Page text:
Applications of Adaptive Feedback Control in the Pediatric Population

Objective:

  • Present an overview of the applications of adaptive feedback control in the pediatric population.
Michael Neely, MD, MSc, FCP

Director, Laboratory of Applied Pharmacokinetics and Bioinformatics, The Saban Research Institute

4:00 – 4:30 PM
Regulatory Perspective on Implementing Adaptive Feedback Control in Drug Development

Objective:

  • Provide a regulatory perspective of the challenges and opportunities to implementing adaptive feedback control in drug development.
Philip Colangelo, PharmD, PhD

Clinical Pharmacology Team Leader, Office of Translational Sciences, U.S. Food and Drug Administration

Evening Session: Cocktails, Hors d’oeuvres, and Science

5:30 – 7:30 PM Poster Session and Evening Cocktails/Hors d’oeuvres
6:00 – 6:30 PM
Guided poster tour, two posters within each grouping (six total)
  • 10-minute presentation with 5 minutes for questions.

Learning Objectives:

  1. Disseminate ongoing research across therapeutic areas
  2. Stimulate opportunities for future collaboration within and beyond The School of Pharmacy

Advance professional development of trainees in methods of scientific presentation.

7:15 – 8:00 AM Registration and Breakfast

ACPE# 0046-0000-17-046-L04-P (4.25 hours)

Session 4: Implementing Precision Therapy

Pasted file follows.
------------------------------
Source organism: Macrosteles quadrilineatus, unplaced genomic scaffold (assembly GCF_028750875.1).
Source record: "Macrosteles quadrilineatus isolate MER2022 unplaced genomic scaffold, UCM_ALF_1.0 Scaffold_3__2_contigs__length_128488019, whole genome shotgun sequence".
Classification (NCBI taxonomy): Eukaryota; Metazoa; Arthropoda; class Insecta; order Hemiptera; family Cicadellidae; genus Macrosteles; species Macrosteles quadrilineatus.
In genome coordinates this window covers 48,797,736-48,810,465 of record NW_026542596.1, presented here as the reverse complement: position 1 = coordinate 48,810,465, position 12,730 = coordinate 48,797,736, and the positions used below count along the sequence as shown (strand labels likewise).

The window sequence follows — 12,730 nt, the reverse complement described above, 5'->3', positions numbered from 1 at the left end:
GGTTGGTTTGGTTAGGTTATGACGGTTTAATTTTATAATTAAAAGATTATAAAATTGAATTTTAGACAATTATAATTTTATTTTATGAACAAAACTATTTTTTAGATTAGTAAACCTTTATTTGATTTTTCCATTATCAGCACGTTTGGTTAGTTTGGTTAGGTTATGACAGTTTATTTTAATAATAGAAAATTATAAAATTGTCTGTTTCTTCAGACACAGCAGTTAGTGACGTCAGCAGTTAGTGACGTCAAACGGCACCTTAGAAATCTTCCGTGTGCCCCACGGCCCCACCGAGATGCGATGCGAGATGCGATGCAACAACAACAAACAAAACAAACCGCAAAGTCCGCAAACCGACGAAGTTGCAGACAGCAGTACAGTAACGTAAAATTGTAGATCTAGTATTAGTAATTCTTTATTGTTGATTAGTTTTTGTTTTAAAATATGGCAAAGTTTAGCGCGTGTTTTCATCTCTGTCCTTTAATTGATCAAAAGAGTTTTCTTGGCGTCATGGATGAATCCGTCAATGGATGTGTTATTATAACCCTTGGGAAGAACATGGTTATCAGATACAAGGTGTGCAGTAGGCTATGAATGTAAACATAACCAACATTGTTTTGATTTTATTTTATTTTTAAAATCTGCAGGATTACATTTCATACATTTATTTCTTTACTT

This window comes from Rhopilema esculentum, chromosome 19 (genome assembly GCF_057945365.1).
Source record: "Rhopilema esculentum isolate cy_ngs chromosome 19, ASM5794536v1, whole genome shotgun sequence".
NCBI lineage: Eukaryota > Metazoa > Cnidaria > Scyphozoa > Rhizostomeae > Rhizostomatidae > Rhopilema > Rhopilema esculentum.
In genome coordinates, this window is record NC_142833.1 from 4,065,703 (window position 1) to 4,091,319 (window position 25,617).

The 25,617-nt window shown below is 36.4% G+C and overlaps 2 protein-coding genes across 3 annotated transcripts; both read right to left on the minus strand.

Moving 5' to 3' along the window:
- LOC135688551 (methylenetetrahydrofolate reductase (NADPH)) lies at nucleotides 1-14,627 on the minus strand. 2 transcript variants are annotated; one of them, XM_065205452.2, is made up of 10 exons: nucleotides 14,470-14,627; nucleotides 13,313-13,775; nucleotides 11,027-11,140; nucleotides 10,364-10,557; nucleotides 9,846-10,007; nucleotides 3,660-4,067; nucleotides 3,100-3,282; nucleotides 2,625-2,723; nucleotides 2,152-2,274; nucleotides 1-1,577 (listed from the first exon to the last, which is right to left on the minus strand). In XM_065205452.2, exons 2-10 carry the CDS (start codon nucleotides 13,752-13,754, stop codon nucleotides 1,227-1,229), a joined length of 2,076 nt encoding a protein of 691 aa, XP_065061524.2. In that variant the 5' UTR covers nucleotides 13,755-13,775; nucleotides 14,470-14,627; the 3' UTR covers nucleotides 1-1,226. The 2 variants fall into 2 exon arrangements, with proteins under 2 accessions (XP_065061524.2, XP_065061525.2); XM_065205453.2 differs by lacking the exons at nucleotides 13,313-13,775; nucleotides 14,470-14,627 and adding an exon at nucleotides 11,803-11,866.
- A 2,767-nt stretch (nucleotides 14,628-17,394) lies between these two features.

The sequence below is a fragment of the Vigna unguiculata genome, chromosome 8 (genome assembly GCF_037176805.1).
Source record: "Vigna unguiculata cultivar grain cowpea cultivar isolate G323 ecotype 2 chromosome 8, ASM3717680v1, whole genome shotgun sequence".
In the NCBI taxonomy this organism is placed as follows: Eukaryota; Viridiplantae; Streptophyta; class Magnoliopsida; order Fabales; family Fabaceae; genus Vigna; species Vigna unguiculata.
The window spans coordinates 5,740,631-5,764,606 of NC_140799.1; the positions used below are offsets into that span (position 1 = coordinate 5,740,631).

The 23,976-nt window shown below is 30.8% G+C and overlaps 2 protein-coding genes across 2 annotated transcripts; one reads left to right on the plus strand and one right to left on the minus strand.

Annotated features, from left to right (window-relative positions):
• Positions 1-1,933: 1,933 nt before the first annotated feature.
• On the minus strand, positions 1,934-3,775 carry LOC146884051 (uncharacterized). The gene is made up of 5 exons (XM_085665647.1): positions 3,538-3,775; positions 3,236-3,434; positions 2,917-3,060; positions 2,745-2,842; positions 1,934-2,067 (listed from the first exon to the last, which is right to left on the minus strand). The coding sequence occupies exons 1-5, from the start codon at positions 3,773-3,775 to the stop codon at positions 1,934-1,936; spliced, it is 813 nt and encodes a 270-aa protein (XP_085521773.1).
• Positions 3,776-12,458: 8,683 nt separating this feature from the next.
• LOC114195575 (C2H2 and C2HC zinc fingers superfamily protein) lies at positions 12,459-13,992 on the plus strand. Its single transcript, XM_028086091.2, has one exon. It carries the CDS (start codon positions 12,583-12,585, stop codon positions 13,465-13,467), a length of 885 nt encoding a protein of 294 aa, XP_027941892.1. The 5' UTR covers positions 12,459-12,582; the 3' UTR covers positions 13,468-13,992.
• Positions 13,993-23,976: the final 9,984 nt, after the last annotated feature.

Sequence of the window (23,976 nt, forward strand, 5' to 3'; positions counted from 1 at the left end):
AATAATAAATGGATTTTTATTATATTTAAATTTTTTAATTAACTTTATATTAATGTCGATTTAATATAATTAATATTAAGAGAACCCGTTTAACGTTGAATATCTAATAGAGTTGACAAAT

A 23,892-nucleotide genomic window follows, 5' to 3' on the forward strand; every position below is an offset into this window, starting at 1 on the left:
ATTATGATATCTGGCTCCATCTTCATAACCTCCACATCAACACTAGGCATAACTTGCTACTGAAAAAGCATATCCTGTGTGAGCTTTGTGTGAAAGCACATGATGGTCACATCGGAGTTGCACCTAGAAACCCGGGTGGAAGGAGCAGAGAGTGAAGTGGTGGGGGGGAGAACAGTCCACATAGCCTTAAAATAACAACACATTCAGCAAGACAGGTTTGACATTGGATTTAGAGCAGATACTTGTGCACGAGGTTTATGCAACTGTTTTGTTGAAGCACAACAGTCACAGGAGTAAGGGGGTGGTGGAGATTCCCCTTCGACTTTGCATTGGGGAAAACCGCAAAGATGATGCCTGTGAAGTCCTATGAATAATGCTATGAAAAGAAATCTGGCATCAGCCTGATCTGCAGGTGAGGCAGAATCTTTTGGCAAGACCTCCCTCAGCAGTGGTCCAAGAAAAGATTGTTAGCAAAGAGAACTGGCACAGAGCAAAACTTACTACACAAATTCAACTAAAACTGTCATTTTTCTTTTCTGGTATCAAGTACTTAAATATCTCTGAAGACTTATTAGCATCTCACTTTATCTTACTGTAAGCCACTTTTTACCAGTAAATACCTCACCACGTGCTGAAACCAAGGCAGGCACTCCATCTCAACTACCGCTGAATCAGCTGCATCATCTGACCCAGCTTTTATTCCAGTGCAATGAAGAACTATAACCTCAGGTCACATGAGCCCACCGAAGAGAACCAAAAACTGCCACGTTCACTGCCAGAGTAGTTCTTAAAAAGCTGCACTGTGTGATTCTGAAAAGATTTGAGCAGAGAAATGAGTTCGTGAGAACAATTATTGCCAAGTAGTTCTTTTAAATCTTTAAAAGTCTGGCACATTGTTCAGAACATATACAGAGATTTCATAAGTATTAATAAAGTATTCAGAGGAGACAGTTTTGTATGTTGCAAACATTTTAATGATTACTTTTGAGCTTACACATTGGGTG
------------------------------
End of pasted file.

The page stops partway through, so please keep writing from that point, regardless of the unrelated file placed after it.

Main Content: Precision medicine is an innovative medical model that takes into account individual variability in genes, environment, and lifestyle for each person. This “customization of healthcare” is one of the “biggest of the big data problems”.

At the conclusion of each knowledge based session, participants should be able to:

  1. Assess and understand broadly the current state of precision therapy.
  2. Describe the developing opportunities/strategies for precision therapy to leverage collaborations with academic and the non-academic partners.
  3. Discuss new opportunities/strategies that should be pursued in Precision Therapy at UNC, and in North Carolina.

Questions to Address:

  • What is the current state of precision therapy?
  • What are the immediate opportunities for precision therapy?
  • What is the future of precision medicine?
  • Where should precision medicine be headed at UNC?
8:15 – 8:30 AM
Welcome and Introduction

Objective: